But most of the stretch when In Business Las Vegas was covering tourism since June 2000, times were good.
That was the year that MGM Grand announced what at the time was the largest corporate buyout in gaming history in acquiring Mirage Resorts. It also was the year that Station Casinos bought the Santa Fe and began building Green Valley Ranch Resort, while Caesars Palace announced it would build a third hotel tower.
Although 2001 started hot for Southern Nevada tourism, it all turned tragic on Sept. 11.
The Orleans had just announced a $100 million expansion that included a 620-room hotel, a 9,000-seat arena and a 40,000-square-foot casino, and Mandalay Resort Group announced plans to build a 1.8 million-square-foot convention center at Mandalay Bay.
But the euphoria of 2001 ended when terrorists crashed two airliners into the World Trade Center in New York and another into the Pentagon in Washington while a fourth plane apparently destined for Washington went down in rural Pennsylvania.
The skies over Las Vegas were eerily quiet for three days when the nation’s airspace was closed. With a series of new security measures in place and tourists skittish about traveling, it took a year for Las Vegas to rebound to prior-year levels.
In 2002, Wynn Resorts announced a public offering for funds to build a new megaresort, at the time named Le Reve.
While 2002 was a recovery year, the Southern Nevada tourism scene heated up in 2003.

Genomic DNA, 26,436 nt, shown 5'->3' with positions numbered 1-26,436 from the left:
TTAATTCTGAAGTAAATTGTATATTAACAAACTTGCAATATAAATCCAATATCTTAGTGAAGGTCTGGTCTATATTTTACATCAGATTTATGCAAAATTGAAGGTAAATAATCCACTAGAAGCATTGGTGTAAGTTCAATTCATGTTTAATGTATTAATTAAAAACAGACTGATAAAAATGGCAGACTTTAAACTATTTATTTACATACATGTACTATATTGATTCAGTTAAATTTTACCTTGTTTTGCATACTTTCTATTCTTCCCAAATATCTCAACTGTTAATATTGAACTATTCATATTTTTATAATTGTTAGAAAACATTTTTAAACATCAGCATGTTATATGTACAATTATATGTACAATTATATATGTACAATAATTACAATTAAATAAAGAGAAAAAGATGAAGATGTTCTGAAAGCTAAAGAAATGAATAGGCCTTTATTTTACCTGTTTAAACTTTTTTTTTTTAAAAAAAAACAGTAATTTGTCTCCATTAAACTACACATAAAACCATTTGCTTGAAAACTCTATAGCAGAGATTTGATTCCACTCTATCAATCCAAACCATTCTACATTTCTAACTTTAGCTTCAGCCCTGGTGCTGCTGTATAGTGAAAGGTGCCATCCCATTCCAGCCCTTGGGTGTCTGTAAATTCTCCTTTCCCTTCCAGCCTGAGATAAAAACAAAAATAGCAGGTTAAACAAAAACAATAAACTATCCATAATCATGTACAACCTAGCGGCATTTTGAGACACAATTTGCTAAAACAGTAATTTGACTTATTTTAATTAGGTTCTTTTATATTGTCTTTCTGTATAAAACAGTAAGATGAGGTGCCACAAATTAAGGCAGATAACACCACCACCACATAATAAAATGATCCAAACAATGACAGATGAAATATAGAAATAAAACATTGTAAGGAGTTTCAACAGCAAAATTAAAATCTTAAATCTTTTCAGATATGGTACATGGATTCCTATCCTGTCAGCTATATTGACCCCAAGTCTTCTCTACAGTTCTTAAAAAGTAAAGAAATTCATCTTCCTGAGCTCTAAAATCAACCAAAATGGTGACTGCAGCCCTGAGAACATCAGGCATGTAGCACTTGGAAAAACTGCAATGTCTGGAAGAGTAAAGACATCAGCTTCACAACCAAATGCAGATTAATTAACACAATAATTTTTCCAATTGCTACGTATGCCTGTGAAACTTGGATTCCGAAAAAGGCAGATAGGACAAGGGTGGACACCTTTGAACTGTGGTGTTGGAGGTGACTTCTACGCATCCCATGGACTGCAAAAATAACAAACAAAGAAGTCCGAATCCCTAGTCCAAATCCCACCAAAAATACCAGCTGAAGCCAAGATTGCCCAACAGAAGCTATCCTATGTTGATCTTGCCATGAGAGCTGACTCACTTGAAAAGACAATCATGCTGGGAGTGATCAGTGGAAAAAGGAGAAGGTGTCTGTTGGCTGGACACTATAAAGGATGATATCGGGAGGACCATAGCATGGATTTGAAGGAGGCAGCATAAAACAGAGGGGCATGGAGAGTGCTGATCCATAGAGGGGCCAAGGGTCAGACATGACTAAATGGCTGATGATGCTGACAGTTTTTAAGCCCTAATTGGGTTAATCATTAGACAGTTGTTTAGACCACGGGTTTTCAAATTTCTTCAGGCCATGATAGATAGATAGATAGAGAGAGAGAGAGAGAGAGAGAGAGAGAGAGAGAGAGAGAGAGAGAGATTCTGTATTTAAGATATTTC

The Las Vegas Convention and Visitors Authority unveiled “What happens here, stays here,” an ad slogan that led to one of the most successful destination campaigns in history. McCarran introduced its electronic ticketing kiosk system, and the Stratosphere unveiled plans for new thrill rides, including the X Scream, 900 feet above Las Vegas Boulevard.
Mandalay Bay opened The Hotel, the Fashion Show mall completed a $1 billion makeover that included “The Cloud” and the Las Vegas Premium Outlets opened downtown.
It turned out that 2004 was a year of corporate shifts. Park Place Entertainment officially became known as Caesars Entertainment; Harrah’s Entertainment purchased Binion’s Horseshoe and its lucrative World Series of Poker; Boyd Gaming absorbed Coast Casinos; and Colony Resorts acquired the Las Vegas Hilton.
But two more deals were even bigger: MGM Mirage announced it would purchase Mandalay Resort Group and Harrah’s Entertainment said it would buy Caesars Entertainment. Both deals would be completed the following year.
The much-maligned Las Vegas Monorail began operations in 2004, and Las Vegas Sands began giving details about its $1.6 billion Palazzo.
The middle of the decade saw the opening of Wynn Las Vegas, at $2.7 billion the most expensive resort ever built. But that eventually would be topped by an project announced later in 2005 — MGM Mirage’s CityCenter, planned to exploit a new market niche: high-rise luxury Strip condominiums.
Houston-based Landry’s Restaurants took over the Golden Nugget from two Las Vegas entrepreneurs who built a following for the resort around a reality television show. A new wing of McCarran’s D Gates opened as the number of flights increased.
By Las Vegas standards, 2006 was a lightweight year.
Boyd Gaming announced it would build Echelon Place — later shortened to just Echelon — at the site of the Stardust. The Palms broke ground on the Palms Place condominiums and opened its Fantasy Suites on the 25th and 26th floors of the existing resort.
Las Vegas got its first off-Strip resort with a billion-dollar price tag when Red Rock Resort opened in the western valley. The former San Remo on Tropicana Avenue became Hooters. Wynn broke ground on Encore and downtown’s Lady Luck closed its doors for a renovation.
Cirque du Soleil opened its fifth show, “Love,” at the Mirage, celebrating the music of the Beatles and replacing longtime Las Vegas icons Siegfried & Roy after Roy Horn was severely injured by one of the pair’s white tigers.